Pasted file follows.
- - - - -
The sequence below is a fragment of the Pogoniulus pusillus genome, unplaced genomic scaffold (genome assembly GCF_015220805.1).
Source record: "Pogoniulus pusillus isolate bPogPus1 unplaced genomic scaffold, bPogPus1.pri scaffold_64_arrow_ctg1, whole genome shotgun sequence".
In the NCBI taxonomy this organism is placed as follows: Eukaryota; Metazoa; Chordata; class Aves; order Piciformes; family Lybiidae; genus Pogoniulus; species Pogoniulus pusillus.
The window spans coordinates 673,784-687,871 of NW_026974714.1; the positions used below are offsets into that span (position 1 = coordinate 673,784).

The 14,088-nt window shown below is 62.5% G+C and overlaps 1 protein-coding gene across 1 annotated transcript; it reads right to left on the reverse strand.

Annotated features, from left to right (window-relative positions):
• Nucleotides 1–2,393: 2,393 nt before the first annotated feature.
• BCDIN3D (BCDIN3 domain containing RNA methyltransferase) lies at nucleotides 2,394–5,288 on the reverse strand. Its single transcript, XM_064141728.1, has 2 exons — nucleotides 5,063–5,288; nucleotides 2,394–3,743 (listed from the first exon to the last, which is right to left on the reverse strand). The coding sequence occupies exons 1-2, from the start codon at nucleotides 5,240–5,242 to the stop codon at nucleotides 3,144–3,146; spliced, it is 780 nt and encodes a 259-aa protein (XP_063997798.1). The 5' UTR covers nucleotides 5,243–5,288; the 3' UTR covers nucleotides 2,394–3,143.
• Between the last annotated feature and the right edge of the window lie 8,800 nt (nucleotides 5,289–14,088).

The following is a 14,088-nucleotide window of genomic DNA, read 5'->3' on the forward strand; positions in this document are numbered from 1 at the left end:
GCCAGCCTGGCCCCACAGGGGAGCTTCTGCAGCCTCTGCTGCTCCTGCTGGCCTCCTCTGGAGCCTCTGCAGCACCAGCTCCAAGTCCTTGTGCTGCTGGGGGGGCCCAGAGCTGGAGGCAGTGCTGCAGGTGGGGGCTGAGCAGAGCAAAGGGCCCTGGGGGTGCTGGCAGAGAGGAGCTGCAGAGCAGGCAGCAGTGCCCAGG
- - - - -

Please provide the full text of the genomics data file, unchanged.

The sequence below is a fragment of the Pogoniulus pusillus genome, unplaced genomic scaffold (genome assembly GCF_015220805.1).
Source record: "Pogoniulus pusillus isolate bPogPus1 unplaced genomic scaffold, bPogPus1.pri scaffold_64_arrow_ctg1, whole genome shotgun sequence".
In the NCBI taxonomy this organism is placed as follows: Eukaryota; Metazoa; Chordata; class Aves; order Piciformes; family Lybiidae; genus Pogoniulus; species Pogoniulus pusillus.
The window spans coordinates 673,784-687,871 of NW_026974714.1; the positions used below are offsets into that span (position 1 = coordinate 673,784).

The 14,088-nt window shown below is 62.5% G+C and overlaps 1 protein-coding gene across 1 annotated transcript; it reads right to left on the reverse strand.

Annotated features, from left to right (window-relative positions):
• Nucleotides 1–2,393: 2,393 nt before the first annotated feature.
• BCDIN3D (BCDIN3 domain containing RNA methyltransferase) lies at nucleotides 2,394–5,288 on the reverse strand. Its single transcript, XM_064141728.1, has 2 exons — nucleotides 5,063–5,288; nucleotides 2,394–3,743 (listed from the first exon to the last, which is right to left on the reverse strand). The coding sequence occupies exons 1-2, from the start codon at nucleotides 5,240–5,242 to the stop codon at nucleotides 3,144–3,146; spliced, it is 780 nt and encodes a 259-aa protein (XP_063997798.1). The 5' UTR covers nucleotides 5,243–5,288; the 3' UTR covers nucleotides 2,394–3,143.
• Between the last annotated feature and the right edge of the window lie 8,800 nt (nucleotides 5,289–14,088).

The following is a 14,088-nucleotide window of genomic DNA, read 5'->3' on the forward strand; positions in this document are numbered from 1 at the left end:
GCCAGCCTGGCCCCACAGGGGAGCTTCTGCAGCCTCTGCTGCTCCTGCTGGCCTCCTCTGGAGCCTCTGCAGCACCAGCTCCAAGTCCTTGTGCTGCTGGGGGGGCCCAGAGCTGGAGGCAGTGCTGCAGGTGGGGGCTGAGCAGAGCAAAGGGCCCTGGGGGTGCTGGCAGAGAGGAGCTGCAGAGCAGGCAGCAGTGCCCAGG